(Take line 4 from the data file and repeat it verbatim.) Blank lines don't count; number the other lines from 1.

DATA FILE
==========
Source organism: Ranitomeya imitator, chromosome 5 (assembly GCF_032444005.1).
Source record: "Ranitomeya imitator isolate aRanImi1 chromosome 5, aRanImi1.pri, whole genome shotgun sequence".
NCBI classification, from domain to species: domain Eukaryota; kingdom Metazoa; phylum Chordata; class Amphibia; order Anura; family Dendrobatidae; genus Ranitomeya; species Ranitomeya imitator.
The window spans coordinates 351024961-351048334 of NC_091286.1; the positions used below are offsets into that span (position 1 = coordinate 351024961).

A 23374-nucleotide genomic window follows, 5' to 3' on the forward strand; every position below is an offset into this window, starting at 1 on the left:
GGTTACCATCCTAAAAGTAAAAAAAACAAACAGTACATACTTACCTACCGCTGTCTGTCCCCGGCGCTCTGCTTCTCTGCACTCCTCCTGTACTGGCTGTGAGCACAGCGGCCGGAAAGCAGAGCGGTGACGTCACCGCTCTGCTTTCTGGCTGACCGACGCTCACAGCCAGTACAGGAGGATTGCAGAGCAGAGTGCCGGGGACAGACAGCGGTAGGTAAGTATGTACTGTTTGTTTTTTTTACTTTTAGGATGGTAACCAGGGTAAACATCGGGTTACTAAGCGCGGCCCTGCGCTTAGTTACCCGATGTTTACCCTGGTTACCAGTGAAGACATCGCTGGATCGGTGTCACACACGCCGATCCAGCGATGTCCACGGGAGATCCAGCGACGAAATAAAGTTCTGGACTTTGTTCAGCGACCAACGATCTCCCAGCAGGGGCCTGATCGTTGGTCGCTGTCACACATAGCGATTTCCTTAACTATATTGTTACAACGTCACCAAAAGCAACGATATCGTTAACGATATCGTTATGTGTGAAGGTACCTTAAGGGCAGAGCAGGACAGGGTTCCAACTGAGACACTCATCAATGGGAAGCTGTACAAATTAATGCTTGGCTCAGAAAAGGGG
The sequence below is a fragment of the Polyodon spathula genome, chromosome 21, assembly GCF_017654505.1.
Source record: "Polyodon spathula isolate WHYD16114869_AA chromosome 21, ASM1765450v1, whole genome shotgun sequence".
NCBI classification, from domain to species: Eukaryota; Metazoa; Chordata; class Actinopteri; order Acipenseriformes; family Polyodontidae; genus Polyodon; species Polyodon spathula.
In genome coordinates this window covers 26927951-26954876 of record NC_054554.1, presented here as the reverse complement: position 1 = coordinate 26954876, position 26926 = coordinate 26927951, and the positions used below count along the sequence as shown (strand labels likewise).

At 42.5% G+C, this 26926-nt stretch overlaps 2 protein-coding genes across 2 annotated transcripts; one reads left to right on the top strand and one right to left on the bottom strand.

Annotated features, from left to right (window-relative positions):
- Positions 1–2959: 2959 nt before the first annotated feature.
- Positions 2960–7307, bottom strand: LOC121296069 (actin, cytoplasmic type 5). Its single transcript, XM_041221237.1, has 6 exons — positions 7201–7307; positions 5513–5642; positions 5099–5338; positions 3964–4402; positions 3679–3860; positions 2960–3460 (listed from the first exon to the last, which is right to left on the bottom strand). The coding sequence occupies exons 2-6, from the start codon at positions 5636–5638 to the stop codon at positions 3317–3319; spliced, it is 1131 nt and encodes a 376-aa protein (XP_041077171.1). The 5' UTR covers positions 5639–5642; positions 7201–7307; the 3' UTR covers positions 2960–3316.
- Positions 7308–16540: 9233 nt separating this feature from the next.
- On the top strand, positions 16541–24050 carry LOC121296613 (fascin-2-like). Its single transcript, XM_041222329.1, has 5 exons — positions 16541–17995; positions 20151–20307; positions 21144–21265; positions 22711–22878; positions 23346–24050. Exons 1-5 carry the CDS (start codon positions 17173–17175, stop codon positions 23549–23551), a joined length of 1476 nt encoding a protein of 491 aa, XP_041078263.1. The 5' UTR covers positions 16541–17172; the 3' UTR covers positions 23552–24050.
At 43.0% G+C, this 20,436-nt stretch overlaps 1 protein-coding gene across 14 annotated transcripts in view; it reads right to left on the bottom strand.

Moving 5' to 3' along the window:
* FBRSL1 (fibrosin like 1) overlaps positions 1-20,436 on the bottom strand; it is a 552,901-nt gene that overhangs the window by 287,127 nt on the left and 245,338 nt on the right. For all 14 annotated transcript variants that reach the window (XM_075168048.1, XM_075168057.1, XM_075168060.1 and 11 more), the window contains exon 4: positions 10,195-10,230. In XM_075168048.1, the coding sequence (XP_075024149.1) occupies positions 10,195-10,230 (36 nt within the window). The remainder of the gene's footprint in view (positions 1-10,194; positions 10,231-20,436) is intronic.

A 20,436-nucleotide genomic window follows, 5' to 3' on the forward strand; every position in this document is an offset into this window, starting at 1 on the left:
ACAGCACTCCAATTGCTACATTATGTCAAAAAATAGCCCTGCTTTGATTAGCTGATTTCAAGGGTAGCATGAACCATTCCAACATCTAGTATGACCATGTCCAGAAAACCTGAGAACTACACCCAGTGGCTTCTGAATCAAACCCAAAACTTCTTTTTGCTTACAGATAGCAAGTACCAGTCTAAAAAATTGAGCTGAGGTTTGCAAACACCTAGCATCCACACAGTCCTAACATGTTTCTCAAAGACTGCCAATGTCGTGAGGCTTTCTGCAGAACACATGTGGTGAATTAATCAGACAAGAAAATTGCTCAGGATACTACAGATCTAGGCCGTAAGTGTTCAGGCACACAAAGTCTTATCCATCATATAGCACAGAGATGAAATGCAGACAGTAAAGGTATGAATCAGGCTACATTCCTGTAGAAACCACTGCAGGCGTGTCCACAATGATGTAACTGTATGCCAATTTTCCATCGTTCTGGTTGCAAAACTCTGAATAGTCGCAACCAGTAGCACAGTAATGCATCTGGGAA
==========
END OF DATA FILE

The window spans coordinates 351024961-351048334 of NC_091286.1; the positions used below are offsets into that span (position 1 = coordinate 351024961).